At 6-7 and 230 pounds, Nigeria-born Negedu is a bit small for a post player. He has all of the other requirements, however, to be a great fit for Pearl's system. That was evident in Monday night's exhibition opener vs. Indianapolis. He hit 4 of 5 floor shots and finished his 12-minute relief stint with 11 points and 6 rebounds (5 off the offensive glass).
"Emmanuel was productive in there," Pearl said. "He was aggressive around the basket, he showed a lot of punch, and I'm very happy for Emmanuel.
"He got to the foul line five times and got five offensive rebounds in 12 minutes. He's a hard-playing guy. He's got a good future."
Originally, Negedu was penciled in to back up All-America candidate Tyler Smith at the 4 (power forward) spot. The rookie lacks the offensive versatility to fill that role at this stage of his career, however.
"When Tyler's at the 4, I'm trying to run stuff to Tyler – put the ball in Tyler's hand and let him make points," Pearl noted. "If his backup's Emmanuel, then the offense doesn't work because Emmanuel can't make plays."
Wayne Chism, Tennessee's best post player, has the offensive skills to fill in at the 4 when Smith needs a rest. That prompted Pearl to switch Negedu from the 4 spot to the 5, where he will back up the 6-9 Chism and 6-10 Brian Williams.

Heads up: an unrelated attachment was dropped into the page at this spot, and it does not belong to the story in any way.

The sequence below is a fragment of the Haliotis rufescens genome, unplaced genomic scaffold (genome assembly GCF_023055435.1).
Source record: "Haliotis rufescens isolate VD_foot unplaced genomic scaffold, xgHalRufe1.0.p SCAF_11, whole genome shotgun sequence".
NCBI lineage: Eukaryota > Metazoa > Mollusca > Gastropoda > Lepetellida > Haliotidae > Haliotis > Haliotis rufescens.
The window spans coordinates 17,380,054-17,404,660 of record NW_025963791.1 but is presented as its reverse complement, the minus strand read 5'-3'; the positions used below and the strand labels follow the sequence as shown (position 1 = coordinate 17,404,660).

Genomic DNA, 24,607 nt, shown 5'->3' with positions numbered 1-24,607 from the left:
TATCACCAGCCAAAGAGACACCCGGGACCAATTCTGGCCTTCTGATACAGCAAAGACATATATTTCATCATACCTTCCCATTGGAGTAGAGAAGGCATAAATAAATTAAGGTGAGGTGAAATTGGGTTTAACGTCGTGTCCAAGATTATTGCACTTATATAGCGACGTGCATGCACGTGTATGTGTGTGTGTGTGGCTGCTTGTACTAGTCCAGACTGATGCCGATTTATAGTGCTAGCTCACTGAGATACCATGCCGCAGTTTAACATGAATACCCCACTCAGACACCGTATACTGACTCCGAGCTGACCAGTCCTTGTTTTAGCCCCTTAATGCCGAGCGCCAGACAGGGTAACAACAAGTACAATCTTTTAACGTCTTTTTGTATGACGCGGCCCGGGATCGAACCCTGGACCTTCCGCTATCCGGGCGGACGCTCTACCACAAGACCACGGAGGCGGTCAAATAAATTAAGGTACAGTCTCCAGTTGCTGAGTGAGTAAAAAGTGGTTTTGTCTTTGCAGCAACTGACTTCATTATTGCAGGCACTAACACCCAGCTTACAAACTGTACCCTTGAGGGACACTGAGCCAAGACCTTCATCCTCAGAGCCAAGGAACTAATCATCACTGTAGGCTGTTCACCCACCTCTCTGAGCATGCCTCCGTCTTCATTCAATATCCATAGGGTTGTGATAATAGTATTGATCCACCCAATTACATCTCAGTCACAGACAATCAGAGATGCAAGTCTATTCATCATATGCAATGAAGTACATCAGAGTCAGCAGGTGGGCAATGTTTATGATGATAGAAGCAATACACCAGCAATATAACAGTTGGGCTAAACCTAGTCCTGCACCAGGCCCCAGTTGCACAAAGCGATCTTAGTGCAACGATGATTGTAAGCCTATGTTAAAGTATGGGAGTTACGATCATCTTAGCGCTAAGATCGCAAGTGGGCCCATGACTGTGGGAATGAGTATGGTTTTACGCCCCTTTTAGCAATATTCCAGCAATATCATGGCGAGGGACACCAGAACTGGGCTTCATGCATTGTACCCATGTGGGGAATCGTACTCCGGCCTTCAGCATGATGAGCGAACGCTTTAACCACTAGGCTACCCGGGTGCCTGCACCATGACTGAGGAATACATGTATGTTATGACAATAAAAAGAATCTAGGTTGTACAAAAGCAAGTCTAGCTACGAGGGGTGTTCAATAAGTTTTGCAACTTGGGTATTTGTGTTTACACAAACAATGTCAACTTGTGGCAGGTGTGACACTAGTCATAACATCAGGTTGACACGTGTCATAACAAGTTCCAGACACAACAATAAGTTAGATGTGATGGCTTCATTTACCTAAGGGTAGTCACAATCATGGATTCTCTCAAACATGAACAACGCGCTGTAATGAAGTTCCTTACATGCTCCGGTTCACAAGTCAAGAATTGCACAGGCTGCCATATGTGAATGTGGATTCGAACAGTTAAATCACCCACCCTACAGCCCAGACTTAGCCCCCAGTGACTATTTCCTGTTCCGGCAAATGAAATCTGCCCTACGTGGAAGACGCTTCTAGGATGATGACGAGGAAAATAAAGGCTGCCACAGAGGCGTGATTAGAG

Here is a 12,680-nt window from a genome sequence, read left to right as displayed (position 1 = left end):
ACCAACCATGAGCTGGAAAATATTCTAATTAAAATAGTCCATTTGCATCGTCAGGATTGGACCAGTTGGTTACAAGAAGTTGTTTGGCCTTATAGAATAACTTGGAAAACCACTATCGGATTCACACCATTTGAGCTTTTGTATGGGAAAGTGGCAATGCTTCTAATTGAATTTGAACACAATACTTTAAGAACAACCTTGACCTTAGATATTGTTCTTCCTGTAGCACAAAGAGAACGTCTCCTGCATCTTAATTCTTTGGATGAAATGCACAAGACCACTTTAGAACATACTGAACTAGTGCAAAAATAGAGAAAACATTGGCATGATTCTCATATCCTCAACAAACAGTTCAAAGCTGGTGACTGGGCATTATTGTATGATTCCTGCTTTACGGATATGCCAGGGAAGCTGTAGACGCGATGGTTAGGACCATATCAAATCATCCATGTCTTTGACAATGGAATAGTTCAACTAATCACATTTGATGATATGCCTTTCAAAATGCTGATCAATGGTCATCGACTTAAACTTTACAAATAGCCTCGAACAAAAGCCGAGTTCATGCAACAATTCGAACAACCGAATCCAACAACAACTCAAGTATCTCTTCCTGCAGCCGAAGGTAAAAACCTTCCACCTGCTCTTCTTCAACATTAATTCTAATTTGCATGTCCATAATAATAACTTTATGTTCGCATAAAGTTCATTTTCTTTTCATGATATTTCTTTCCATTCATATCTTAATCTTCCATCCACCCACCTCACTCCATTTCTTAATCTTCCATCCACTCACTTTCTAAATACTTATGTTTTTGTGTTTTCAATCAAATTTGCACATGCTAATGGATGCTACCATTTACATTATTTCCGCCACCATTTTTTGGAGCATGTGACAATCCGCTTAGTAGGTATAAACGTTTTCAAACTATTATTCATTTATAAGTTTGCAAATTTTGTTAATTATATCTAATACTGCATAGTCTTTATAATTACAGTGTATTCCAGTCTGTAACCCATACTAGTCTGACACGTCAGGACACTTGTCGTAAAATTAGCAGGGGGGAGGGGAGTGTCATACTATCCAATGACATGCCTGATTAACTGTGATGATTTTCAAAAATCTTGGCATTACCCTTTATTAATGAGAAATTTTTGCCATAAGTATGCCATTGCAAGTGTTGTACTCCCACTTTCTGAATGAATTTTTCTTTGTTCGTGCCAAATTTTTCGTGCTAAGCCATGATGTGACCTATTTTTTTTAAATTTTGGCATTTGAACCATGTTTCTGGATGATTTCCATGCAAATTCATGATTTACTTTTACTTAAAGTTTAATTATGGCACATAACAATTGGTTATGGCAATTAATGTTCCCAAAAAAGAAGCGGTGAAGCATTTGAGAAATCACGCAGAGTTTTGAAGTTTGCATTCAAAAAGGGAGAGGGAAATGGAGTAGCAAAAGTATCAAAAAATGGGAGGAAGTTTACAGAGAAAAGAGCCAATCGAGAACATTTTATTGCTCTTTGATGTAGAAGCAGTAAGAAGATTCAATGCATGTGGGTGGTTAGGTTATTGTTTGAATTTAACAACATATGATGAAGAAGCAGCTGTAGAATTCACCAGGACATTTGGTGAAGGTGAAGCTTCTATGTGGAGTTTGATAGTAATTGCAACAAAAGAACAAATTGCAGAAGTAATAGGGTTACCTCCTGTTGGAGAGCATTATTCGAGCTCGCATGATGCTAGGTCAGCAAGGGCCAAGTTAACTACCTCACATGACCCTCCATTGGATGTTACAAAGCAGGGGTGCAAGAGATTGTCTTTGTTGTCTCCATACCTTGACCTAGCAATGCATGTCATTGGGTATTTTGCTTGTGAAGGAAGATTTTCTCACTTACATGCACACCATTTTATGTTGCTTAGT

"Given the fact he plays hard and aggressively and is productive, the only other option was to play him at 5, a spot we're pretty deep at," Pearl said of Negedu. "It's Wayne's best position and Brian Williams is playing real well."
Negedu's move to the 5 probably means a redshirt season awaits 6-11 freshman Philip Jurick, although Pearl says he is pleased with Jurick's progress thus far.
Negedu's progress has been even more pleasing. He scored 6 points in a 16-3 spurt that turned a 24-25 deficit into a 40-28 lead on Monday night. He opened the rally with a tip-in, made a free throw moments later, then stunned the crowd – along with his own coach – by bagging a 3-pointer from the right corner.
"He's worked at his 3 but it might not be something you'd want to see (him attempt) in the SEC," Pearl conceded. "But right now I'm not going to inhibit them (rookies) yet. I'm going to have to pretty soon but right now they've still got to show me what they can do. That's the upside Emmanuel has."
Because Negedu didn't begin playing basketball until age 15, his upside is enormous. The opportunity to practice against Tyler Smith each day should hasten his development dramatically.
As Pearl noted: "One of the exciting things about him coming to Tennessee was to be able to play against Tyler every day, to be able to learn from Tyler and Wayne … knowing what his upside was."